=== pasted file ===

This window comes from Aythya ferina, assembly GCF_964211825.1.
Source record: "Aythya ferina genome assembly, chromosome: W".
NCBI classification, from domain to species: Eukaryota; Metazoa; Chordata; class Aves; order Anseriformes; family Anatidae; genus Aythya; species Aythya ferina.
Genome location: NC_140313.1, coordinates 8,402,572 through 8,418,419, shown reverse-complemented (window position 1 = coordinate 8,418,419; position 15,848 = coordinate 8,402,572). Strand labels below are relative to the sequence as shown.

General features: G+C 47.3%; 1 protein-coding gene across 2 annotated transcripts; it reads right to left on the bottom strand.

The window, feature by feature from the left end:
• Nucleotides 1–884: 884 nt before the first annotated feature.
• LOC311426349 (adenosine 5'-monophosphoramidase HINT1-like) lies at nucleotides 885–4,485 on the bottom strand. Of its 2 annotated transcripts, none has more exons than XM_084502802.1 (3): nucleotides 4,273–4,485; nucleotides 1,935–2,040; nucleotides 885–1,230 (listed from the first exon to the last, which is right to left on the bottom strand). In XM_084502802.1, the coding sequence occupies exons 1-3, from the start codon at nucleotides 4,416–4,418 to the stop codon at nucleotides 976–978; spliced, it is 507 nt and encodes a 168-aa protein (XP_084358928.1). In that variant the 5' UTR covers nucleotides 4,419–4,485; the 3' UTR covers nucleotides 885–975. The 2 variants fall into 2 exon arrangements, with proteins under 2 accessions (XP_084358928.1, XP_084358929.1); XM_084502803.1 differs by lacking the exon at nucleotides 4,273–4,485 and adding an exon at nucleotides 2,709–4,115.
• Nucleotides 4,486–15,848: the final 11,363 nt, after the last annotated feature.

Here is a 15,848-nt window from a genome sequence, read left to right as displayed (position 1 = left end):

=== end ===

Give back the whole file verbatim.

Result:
This window comes from Aythya ferina, assembly GCF_964211825.1.
Source record: "Aythya ferina genome assembly, chromosome: W".
NCBI classification, from domain to species: Eukaryota; Metazoa; Chordata; class Aves; order Anseriformes; family Anatidae; genus Aythya; species Aythya ferina.
Genome location: NC_140313.1, coordinates 8,402,572 through 8,418,419, shown reverse-complemented (window position 1 = coordinate 8,418,419; position 15,848 = coordinate 8,402,572). Strand labels below are relative to the sequence as shown.

General features: G+C 47.3%; 1 protein-coding gene across 2 annotated transcripts; it reads right to left on the bottom strand.

The window, feature by feature from the left end:
• Nucleotides 1–884: 884 nt before the first annotated feature.
• LOC311426349 (adenosine 5'-monophosphoramidase HINT1-like) lies at nucleotides 885–4,485 on the bottom strand. Of its 2 annotated transcripts, none has more exons than XM_084502802.1 (3): nucleotides 4,273–4,485; nucleotides 1,935–2,040; nucleotides 885–1,230 (listed from the first exon to the last, which is right to left on the bottom strand). In XM_084502802.1, the coding sequence occupies exons 1-3, from the start codon at nucleotides 4,416–4,418 to the stop codon at nucleotides 976–978; spliced, it is 507 nt and encodes a 168-aa protein (XP_084358928.1). In that variant the 5' UTR covers nucleotides 4,419–4,485; the 3' UTR covers nucleotides 885–975. The 2 variants fall into 2 exon arrangements, with proteins under 2 accessions (XP_084358928.1, XP_084358929.1); XM_084502803.1 differs by lacking the exon at nucleotides 4,273–4,485 and adding an exon at nucleotides 2,709–4,115.
• Nucleotides 4,486–15,848: the final 11,363 nt, after the last annotated feature.

Here is a 15,848-nt window from a genome sequence, read left to right as displayed (position 1 = left end):